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Poisoning

Introduction

Poisoning in children is a major cause of illness. 90% of poisoning cases occur at home. Toddlers are at higher risk for poisoning as their natural exploring and curiosity behaviour may result in ingestion.

Common sources of poisons in the household :

  • Kerosene and hydrocarbon (petrol)
  • Prescribed medicine
  • Insecticides, herbicides and pesticides
  • Detergents, polishes and caustics

What to do if your child has had contact with poisons?

  • Remove poisons from eyes, skin and mouth.
  • Always keep National Poison Centre telephone number (04-6570099) in a readily accessible place e.g. on fridge door.

Eyes

  • Gently wash eyes with plenty of tap water for at least 5 minutes with the eyelids held open.
  • Do not allow your child to rub the affected eye(s) .

Skin

  • Wash the poison off the skin with large volumes of water.
  • Remove contaminated clothing.

Mouth

  • Remove all tablets or powder from the child’s mouth.
  • Examine for any burns, cuts or irritation.

If exposed to gases or fumes :

  • Get child to fresh air.
  • Loosen all clothing.
  • If not breathing, clear the throat and start mouth-to- mouth respiration (CPR). Continue until help arrives.
  • If poison was ingested, go to the nearest hospital.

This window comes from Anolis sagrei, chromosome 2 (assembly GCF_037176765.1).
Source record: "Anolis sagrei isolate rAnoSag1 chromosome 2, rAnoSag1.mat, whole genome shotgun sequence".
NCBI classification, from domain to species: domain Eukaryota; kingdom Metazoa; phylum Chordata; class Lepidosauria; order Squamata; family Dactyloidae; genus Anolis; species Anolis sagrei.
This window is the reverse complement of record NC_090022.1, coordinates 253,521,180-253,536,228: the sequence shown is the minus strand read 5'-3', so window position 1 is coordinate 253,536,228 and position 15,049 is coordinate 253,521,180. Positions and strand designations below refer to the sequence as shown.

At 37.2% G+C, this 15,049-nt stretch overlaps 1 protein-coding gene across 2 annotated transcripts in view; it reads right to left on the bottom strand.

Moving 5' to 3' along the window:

• Do not induce vomiting in kerosene/ strong acid / alkali poisoning, and if patient is unconscious or having a fit.
  • Keep the child in a sideway position and clear all secretions from the mouth.
  • Take the child to the hospital with a sample of the poison.

Prevention

  • Supervise your children.
  • Keep medication / alcohol out of sight and out of reach of children.
  • Keep medication in child-resistant and labelled containers.
  • Give the right dose of medication.
  • Unused medication should be disposed off, thrown down the sink, buried or burnt.
  • Handle food with care – always wash hands before handling food, cook raw meats and eggs and rinse fruits and vegetables.
  • Educate your children regarding safety basics.
  • Avoid storing poisons in used ‘carbonated drinks’ bottles as children may mistake it for drinks.

Kumpulan Sokongan

National Poison Center
University Sains Malaysia
11800 Pulau Pinang
Tel : 04-6570099
Fax : 04-6568417
E-mail : prnnet@prn.usm.my

Last reviewed : 26 April 2012
Content Writer : Dr. Norraliza Md Zain
Reviewer : Dr. Sharifah Ainon bt. Ismail Mokhtar